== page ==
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Wednesday, 30 October, 2002, 01:06 GMT
IMF trims Euro growth forecast
Euro coins and notes
Inflation is still a problem, the ECB believes
The International Monetary Fund has trimmed its forecast for eurozone growth, and suggested that the bloc's central bank should consider cutting rates to kick-start the economy.

The IMF on Tuesday lowered the region's 2002 growth forecast to just 0.75% from 0.9% last month, and revised its growth prediction for 2003 down to 2% from 2.3% last time.

It added that the recovery would remain "tepid", warning that the area still faces "considerable downside risks".

"The economy is fairly weak and we don't see a very robust recovery in prospect," said Michael Deppler, the head of the IMF's European department.

He added that in view of persistently sluggish growth in the region, a "clear bias towards further monetary easing would be appropriate".

Reluctance

The European Central Bank (ECB) last year cut rates to ward off the global economic downturn, but did so less aggressively than its US counterpart, the Federal Reserve.

The ECB last cut borrowing costs in October 2001, leaving them at their current low of 3.25%.

It has since resisted pressure for further cuts to stimulate the faltering economy, arguing that inflationary risks are still present in the form of rising wage trends and high oil prices.

Slower growth has been particularly evident in Germany, once seen as Europe's economic powerhouse.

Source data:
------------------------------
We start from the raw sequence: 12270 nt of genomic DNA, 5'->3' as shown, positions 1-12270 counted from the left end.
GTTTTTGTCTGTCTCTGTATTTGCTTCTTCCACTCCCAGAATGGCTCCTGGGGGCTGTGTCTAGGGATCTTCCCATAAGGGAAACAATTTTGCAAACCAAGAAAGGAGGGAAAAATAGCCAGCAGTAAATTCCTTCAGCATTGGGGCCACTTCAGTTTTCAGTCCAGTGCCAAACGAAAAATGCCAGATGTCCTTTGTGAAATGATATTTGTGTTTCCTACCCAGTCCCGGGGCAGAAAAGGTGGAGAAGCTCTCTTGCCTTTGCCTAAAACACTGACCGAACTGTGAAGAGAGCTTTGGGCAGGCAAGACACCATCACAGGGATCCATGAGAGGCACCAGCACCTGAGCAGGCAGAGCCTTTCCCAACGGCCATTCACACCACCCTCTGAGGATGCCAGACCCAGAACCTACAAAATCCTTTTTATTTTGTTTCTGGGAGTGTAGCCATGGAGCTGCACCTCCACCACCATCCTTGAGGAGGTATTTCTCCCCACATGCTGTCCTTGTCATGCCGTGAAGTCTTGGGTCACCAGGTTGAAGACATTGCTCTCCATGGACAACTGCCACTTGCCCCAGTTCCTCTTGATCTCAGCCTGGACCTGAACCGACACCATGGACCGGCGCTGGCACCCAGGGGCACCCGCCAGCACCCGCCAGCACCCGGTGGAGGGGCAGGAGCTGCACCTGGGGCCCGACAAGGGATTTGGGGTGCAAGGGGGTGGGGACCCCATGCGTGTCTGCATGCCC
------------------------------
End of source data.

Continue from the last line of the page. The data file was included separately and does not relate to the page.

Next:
Rules broken

The IMF also praised the EU's growth and stability pact, a set of rules obliging European governments to impose strict limits on budget deficits.

Earlier this year, The European Commission controversially agreed to push back the date by which governments must balance their budgets by three years to 2006 after it emerged that the eurozone's three biggest economies - France, Germany and Italy - were in danger of exceeding their deficit ceilings.

More recently, European Commission President Romano Prodi called the pact "stupid," saying it imposed a fiscal straitjacket on governments during times of low growth.

"The growth and stability pact is a sound framework, but it has a credibility problem," Mr Deppler said.

"The core of the problem is the fact that the three largest countries have basically not lived up to the rules."

See also:

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